Did you know that one in four Americans 35 years old or younger believe they need to have a perfect credit score to be considered for a mortgage? With the FICO credit score model that ranges from a low of 300 to a high of 850, however, one needs only to be mid-range in most cases, depending on the lender and type of loan they seek. This is among the many myths millennials maintain, however, and it’s up to the lending and real estate community to change their perceptions, according to an article by Vincent Salandro in BuilderOnline.
“More than the generations before them, today’s young consumers struggle to achieve the American dream of homeownership,” says Salandro. “Escalating home prices, stagnant wages, and modestly increasing mortgage rates are contributing to a decline in housing affordability that is expected to continue this year.” He adds that the National Association of Realtor’s Housing Affordability Index, which measures whether a median-income family earns enough to qualify for a loan on a median-priced home, has fallen over 20 points to 144.0 in the past three years. Lower index readings indicate worse affordability. Salandro maintains that many first-time buyers avoid looking for a new home because they are confused or overwhelmed by the process, especially when it comes to down payments and financing. He cites recent studies that show that these crucial elements of the home-buying equation are laden with misconceptions and outright myths, starting with the amount of the down payment requirements. “According to the Urban Institute, nearly 65% of renters 40 years old or younger believe they need to put down 15% in order to buy a home, even though the national median down payment for first-time buyers is 5% to 7%,” he says.
It’s easy to see how this confusion is impacting the number of homes sold in the U.S. keeping millions of would-be buyers out of open houses and model homes. “As many as 19 million Americans aged 40 or younger have credit profiles and income that are strong enough to qualify for a mortgage but choose to rent instead, according to the Urban Institute,” says Salandro.
Many real estate companies and builders have managed to help educate potential first-time buyers by placing mortgage calculators on their websites. And Realtors and builders alike are wise to offer free education sessions about homeownership and work closely with lenders to aid first-time homeowners through the search process. While millennial buyers appreciate the information that can help smooth their financing decisions, however, Salandro warns that too much emphasis on education can also serve the unintended purpose of hand-holding the buyer. Caution must be observed, avoiding being overly simplistic, assuming buyers are clueless about mortgage financing.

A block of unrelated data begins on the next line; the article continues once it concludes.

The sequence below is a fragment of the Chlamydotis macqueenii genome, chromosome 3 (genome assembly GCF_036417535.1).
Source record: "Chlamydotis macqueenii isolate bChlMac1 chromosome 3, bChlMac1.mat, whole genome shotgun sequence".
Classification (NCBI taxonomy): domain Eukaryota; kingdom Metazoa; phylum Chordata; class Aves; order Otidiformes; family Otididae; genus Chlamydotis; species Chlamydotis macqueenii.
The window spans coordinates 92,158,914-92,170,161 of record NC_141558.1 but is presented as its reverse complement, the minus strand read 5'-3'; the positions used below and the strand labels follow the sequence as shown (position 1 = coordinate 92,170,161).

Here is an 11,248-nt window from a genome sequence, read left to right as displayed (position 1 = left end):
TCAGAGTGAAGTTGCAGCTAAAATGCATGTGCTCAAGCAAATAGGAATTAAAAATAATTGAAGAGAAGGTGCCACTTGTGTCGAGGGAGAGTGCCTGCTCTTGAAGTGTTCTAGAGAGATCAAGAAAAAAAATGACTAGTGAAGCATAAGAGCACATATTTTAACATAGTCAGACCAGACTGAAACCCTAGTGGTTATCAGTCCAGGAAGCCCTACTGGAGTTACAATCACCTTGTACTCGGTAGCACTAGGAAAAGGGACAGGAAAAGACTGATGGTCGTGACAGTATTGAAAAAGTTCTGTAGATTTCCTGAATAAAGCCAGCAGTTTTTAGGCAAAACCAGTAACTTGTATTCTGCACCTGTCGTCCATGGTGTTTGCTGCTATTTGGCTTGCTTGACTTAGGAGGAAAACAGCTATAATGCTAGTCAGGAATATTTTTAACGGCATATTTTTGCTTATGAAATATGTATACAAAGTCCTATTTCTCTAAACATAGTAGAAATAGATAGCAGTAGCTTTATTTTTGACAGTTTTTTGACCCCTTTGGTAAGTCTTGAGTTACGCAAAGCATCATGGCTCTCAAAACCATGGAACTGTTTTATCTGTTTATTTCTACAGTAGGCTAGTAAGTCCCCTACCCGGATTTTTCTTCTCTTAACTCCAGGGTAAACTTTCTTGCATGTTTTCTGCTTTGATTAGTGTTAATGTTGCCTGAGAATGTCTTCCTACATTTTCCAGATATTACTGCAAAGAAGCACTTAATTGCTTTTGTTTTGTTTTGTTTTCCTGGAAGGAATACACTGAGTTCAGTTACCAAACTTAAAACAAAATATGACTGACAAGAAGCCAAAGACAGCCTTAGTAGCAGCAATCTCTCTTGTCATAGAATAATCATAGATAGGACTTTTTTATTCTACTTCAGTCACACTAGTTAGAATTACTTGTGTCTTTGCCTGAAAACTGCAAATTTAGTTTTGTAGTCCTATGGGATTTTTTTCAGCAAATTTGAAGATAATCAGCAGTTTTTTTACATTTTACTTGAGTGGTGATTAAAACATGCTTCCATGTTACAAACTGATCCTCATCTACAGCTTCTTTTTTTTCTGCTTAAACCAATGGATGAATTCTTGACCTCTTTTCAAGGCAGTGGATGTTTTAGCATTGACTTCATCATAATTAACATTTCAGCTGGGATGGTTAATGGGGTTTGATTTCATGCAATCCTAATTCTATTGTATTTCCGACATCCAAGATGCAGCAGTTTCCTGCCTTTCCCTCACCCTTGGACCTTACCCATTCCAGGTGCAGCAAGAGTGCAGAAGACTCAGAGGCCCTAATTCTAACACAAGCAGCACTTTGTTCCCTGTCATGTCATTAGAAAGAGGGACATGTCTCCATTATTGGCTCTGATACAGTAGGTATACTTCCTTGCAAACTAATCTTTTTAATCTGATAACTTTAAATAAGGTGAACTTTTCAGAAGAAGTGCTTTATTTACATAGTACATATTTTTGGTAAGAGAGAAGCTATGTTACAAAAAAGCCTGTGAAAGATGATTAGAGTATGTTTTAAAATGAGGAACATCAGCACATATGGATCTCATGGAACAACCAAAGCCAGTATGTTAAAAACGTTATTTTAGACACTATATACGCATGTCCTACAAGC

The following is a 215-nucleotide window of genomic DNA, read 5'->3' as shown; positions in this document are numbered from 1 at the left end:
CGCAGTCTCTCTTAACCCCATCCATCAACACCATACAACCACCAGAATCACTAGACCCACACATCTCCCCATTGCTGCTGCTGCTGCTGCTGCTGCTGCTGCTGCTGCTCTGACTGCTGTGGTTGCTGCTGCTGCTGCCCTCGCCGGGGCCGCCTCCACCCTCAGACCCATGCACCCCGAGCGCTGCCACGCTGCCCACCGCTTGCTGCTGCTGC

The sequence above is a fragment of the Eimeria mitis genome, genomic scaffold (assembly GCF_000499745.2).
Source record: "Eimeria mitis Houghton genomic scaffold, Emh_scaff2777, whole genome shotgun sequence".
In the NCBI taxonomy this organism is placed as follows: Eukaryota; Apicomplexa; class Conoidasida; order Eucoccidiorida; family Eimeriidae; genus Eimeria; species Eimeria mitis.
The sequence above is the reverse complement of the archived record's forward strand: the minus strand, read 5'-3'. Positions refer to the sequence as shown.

Salandro speaks of another issue facing first-timers that stymy their dreams of homeownership. “While many young Americans have false notions about what it takes to buy a home, one distressing fact about this demographic can’t be denied: Many of them haven’t saved a penny toward a new home.” Salandro goes on to quote Apartment List, which cites almost half of millennial renters have no down payment savings, and only 11% have saved $10,000 or more. “The share of median income needed for a 20% down payment on a median-priced home was 23.3%, compared with 18% just six years ago, according to the Urban Institute,” says Salandro.
Today’s first-time buyers are more than twice as likely to receive help from family and friends than repeat buyers, and among first-time buyers, gifts accounted for nearly one-quarter of total down payment costs, according to experts. In addition, many millennials have prioritized education while delaying marrying and having children, key triggers associated with home buying.
National Association of Homebuilders (NAHB) chief economist Robert Dietz has some good news, however. He says new-construction starts are on the upswing for many first-time home buyers, suggesting there are areas for growth with the first-time buyer market share. He also reports townhouse construction has increased 24% in the past four quarters compared with the previous four, which could offer more opportunities for first-time buyers to purchase a new home.
“Despite declining affordability in many markets and down payment misconceptions, the national homeownership rate for those younger than 35 years old reached 38.6% in the third quarter of 2018, the highest level since 2013,” says Salandro.
Source: BuilderOnline, NAHB, NAR, TBWS